# How to detect area of separation by looking at streamlines ?

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April 21, 2011, 02:50
How to detect area of separation by looking at streamlines ?
#1
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Join Date: Dec 2010
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Hi everybody...
My question is after I solve a rotary wing ( wind turbine) and I see the streamlines on the suction surface, how can I understand which part is separated and which part is still attached flow?For example in the attached file which shows the streamlines on the suction surface of a wind turbine blade, can I say that "A" is area of separation and "B" is still attached?
What about "D" and "E" zones?

if so, then the whole area of "C" is fully attached??

Thanks
Attached Images
 streamline.JPG (14.2 KB, 67 views)

Last edited by mohammad; April 21, 2011 at 03:05.

April 23, 2011, 03:11
#2
Senior Member

Raashid Baig
Join Date: Mar 2010
Location: Bangalore, India
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Quote:
 Originally Posted by mohammad Hi everybody... My question is after I solve a rotary wing ( wind turbine) and I see the streamlines on the suction surface, how can I understand which part is separated and which part is still attached flow?For example in the attached file which shows the streamlines on the suction surface of a wind turbine blade, can I say that "A" is area of separation and "B" is still attached? What about "D" and "E" zones? if so, then the whole area of "C" is fully attached?? please help me to understand it?? Thanks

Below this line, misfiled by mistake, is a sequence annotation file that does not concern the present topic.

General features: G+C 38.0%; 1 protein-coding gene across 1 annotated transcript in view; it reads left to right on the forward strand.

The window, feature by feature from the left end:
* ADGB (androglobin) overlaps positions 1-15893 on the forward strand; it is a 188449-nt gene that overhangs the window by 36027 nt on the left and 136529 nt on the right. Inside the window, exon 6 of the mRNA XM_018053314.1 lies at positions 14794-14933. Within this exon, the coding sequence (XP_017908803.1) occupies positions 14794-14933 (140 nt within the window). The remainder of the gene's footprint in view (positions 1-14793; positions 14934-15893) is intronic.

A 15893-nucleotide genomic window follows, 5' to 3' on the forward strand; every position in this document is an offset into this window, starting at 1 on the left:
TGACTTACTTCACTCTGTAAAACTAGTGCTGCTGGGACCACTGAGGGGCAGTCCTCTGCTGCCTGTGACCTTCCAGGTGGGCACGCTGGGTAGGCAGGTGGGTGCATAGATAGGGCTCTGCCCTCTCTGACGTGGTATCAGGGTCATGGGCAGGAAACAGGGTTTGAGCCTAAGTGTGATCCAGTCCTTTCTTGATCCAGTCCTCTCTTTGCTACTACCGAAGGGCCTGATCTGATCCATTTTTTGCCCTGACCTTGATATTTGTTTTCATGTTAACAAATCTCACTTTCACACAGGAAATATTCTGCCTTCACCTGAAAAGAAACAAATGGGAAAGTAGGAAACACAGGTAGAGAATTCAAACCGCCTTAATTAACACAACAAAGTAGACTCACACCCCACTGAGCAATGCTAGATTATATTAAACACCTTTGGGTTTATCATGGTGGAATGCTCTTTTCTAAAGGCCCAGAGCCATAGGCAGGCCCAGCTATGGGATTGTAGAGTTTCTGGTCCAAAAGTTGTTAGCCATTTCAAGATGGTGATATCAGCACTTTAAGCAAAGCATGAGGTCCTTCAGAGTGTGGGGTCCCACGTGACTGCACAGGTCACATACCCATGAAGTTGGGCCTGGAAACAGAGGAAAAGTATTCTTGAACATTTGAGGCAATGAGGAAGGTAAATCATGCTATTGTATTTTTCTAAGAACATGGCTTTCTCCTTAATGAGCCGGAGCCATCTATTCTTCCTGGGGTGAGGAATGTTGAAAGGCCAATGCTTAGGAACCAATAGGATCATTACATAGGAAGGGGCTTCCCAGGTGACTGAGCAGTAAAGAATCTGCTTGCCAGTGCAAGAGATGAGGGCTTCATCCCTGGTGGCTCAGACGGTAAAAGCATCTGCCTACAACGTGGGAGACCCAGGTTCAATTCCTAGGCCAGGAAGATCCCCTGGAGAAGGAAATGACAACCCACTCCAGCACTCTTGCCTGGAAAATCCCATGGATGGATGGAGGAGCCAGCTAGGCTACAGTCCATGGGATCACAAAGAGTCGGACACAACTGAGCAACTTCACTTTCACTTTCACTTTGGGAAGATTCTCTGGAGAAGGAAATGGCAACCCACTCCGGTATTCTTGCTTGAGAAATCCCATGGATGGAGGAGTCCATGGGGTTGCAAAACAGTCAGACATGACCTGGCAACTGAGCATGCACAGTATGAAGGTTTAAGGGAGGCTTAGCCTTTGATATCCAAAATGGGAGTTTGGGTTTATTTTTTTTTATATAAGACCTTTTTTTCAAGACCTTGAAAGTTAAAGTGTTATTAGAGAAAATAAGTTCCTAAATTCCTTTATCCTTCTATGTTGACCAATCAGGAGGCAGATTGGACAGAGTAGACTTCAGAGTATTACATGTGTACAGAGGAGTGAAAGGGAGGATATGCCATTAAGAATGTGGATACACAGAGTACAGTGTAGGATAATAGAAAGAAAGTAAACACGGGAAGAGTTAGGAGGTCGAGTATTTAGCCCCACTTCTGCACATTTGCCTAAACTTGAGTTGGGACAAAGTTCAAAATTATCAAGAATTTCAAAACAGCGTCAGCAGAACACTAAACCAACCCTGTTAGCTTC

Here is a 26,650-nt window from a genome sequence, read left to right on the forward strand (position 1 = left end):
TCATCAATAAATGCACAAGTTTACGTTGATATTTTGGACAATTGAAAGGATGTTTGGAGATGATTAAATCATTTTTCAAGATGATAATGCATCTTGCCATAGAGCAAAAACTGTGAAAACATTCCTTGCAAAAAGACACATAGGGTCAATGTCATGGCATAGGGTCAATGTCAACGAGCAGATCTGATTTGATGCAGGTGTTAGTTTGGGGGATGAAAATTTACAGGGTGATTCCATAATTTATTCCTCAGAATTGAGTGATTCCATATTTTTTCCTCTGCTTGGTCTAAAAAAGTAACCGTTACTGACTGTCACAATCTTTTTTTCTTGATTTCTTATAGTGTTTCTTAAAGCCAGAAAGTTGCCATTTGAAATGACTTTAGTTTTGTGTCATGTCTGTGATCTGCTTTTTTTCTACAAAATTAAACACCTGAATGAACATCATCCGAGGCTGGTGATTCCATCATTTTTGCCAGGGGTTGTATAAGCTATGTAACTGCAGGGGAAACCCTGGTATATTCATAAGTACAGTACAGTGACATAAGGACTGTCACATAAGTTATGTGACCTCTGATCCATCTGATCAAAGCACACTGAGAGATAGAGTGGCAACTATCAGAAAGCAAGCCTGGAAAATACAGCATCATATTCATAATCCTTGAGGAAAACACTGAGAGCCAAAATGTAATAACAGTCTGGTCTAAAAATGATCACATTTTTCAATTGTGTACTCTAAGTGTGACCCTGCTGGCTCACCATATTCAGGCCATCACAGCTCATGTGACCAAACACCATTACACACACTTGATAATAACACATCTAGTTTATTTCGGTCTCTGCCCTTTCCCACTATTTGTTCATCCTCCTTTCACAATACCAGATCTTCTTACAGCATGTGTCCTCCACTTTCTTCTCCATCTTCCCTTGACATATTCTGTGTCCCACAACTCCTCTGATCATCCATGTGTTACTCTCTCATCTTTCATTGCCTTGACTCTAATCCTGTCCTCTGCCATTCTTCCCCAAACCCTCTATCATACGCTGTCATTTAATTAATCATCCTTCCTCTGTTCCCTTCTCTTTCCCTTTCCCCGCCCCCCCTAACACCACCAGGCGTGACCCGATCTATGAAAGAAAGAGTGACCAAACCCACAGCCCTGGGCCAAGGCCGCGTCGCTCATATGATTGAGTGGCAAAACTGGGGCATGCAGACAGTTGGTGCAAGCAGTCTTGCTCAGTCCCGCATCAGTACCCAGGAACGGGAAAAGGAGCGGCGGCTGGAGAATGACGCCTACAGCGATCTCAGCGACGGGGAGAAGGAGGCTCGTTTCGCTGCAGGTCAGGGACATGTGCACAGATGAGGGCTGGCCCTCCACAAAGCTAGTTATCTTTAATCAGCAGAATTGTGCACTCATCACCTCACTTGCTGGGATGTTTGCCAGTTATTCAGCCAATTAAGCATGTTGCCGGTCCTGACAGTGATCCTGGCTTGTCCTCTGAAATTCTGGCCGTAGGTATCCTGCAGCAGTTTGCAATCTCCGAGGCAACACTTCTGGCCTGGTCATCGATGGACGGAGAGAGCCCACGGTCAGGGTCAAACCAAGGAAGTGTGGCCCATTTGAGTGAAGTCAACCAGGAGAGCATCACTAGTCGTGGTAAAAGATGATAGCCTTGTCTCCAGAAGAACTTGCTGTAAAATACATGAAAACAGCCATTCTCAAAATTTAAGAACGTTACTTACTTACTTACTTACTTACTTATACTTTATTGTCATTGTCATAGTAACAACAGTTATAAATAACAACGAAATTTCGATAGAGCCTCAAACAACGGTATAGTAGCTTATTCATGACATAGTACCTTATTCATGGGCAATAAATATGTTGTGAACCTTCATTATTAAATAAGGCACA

hi Mohammed,
What you are saying is absolutely correct "C" is fully attached. "B" is attached while "A" is separated. "D" and "E" are completely separated. People generally plot these surface streamlines with Surface pressure and show then in Front, Back view so that they get a clearer picture of the flow physics.
Raashid

April 26, 2011, 08:28
#3
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Quote:
 Originally Posted by cfd_newbie hi Mohammed, What you are saying is absolutely correct "C" is fully attached. "B" is attached while "A" is separated. "D" and "E" are completely separated. People generally plot these surface streamlines with Surface pressure and show then in Front, Back view so that they get a clearer picture of the flow physics. Raashid
Dear Raashid,
Thanks a lot for your help.
One other Question is that which pressure should I use to present the existence of separation....Shear or Normal pressure( stress)?

Tnx buddy.

 Tags area of separation, streamlines

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